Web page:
The way the stories of the Arpilleras move people

A guest post by Danielle Young

As a tour guide for the Stitched Voices exhibition in Aberystwyth what I found most interesting and rewarding was witnessing people’s changing perception of and connection to the pieces in the exhibition as each tour progressed. For every tour that I gave, my groups started off politely interested in the arpilleras, but by the end they all seemed very moved by the exhibition and usually expressed a desire to go through it again and bring others. I tended to bring them through the exhibition systematically, sharing what I knew about each piece on display. The stories and experiences that the arpilleras depicted or represented brought the exhibition to life for people, and they always wanted to know more.

The piece I found most powerful was the arpillera called ‘Digital Death.’ This piece showed a blown-up portrait of a little girl superimposed over a desert-like landscape with a small drone flying over and small figures of people running to escape the drone. In the bottom right corner, a man was shown flying the drone from the safety of distant computers. The story this arpillera depicts is of a young girl who lost her parents and siblings in a drone strike. An artist collective in Pakistan took an image of her and blew it up to place in an open area where drones fly overhead so that the remote drone operators would have to put a face to the people that they were killing below.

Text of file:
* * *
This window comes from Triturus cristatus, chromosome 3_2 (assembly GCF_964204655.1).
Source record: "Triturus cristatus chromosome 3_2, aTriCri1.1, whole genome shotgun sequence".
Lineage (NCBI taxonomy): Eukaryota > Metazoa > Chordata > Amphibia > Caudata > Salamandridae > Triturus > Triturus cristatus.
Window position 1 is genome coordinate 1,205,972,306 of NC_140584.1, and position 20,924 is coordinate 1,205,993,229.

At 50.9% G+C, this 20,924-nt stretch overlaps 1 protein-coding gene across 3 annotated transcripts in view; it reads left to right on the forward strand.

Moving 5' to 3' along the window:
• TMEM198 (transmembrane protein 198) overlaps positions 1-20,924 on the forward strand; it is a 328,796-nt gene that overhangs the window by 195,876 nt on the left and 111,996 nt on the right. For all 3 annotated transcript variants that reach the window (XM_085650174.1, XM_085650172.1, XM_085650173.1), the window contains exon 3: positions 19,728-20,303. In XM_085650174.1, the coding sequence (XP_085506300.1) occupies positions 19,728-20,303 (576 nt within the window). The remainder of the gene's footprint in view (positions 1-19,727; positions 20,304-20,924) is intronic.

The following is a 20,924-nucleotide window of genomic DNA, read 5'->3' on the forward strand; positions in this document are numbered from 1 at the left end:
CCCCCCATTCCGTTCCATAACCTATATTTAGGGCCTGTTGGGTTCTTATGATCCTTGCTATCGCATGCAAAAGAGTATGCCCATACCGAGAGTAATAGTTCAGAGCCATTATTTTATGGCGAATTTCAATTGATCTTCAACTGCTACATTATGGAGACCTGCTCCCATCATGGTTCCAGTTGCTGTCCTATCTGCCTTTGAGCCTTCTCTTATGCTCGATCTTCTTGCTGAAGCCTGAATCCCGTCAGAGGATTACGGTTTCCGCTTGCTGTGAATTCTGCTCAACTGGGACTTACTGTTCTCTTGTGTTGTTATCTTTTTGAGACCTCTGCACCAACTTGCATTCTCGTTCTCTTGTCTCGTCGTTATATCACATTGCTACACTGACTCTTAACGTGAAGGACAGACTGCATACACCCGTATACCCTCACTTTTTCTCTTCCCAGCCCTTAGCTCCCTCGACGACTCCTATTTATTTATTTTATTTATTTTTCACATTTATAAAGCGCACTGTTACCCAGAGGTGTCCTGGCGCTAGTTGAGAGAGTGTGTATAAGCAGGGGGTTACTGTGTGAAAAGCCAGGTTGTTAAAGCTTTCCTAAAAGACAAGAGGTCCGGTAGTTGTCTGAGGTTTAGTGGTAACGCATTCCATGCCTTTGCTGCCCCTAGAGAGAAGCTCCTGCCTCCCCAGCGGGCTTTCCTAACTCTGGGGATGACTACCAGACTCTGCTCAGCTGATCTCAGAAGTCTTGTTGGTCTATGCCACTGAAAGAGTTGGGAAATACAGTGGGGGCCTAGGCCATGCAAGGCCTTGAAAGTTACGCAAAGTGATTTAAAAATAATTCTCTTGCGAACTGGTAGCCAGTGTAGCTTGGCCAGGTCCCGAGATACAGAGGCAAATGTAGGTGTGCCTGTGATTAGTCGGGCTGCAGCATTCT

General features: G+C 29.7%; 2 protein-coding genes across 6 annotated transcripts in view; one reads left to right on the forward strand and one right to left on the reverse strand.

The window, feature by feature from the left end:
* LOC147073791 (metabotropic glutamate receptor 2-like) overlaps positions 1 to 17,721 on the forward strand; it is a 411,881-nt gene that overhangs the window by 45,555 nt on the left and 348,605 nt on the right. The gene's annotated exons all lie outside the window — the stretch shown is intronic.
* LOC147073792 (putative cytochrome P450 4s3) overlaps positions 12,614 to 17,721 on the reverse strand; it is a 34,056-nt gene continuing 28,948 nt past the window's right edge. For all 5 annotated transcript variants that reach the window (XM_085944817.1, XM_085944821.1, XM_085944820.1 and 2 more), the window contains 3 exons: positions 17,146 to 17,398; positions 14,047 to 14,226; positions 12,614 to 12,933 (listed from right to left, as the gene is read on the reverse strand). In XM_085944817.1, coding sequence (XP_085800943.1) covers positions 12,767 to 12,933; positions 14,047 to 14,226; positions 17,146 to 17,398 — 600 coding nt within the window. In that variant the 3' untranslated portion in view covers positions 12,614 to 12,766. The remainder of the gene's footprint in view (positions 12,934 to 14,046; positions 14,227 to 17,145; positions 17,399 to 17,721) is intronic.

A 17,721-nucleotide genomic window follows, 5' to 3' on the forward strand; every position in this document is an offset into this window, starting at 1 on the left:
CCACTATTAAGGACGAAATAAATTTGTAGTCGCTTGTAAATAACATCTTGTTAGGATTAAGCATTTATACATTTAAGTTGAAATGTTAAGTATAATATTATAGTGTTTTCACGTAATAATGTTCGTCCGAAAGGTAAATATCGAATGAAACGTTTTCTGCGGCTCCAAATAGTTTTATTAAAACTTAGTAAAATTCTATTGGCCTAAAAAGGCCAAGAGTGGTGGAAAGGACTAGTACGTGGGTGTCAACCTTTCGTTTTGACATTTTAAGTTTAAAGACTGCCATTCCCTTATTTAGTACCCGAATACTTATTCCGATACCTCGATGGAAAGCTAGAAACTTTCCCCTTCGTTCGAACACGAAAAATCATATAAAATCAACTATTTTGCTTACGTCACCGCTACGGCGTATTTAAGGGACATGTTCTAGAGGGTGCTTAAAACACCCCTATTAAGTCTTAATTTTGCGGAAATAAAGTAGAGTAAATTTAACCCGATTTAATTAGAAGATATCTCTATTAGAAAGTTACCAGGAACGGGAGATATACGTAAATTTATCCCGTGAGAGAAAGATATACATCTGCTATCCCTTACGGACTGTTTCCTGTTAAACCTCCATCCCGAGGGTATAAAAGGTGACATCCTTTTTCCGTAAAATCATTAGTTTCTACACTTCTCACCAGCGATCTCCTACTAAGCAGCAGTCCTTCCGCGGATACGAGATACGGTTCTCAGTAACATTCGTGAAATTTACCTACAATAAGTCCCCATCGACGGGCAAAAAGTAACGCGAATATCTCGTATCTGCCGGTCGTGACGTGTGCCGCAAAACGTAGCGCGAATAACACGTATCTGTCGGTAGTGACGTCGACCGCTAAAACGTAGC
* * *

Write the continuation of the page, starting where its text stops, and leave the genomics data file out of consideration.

Digital-Death_DS
“Digital Death”, Deborah Stockdale, Republic of Ireland, 2014.

The story of this little girl that the arpillera shows makes a powerful point about the dehumanizing violence of drone strikes. Such strikes often hit unintended targets, such as this little girl, but the drone operators have described their hits as being similar to ‘bug splats.’ I found that when I explained the story of this arpillera to my tour groups, they often stood quietly for much longer taking in everything it had to say.


Danielle Young is a PhD researcher at the Department of International Politics at Aberystwyth University. In her research, she is interested in relationship between sovereignty and the problem of environmental degradation. During the Aberystwyth display of Stitched Voices, Danielle gave guided tours of the exhibition, providing visitors with crucial insights into the stories behind the textiles…with deep effects on them.

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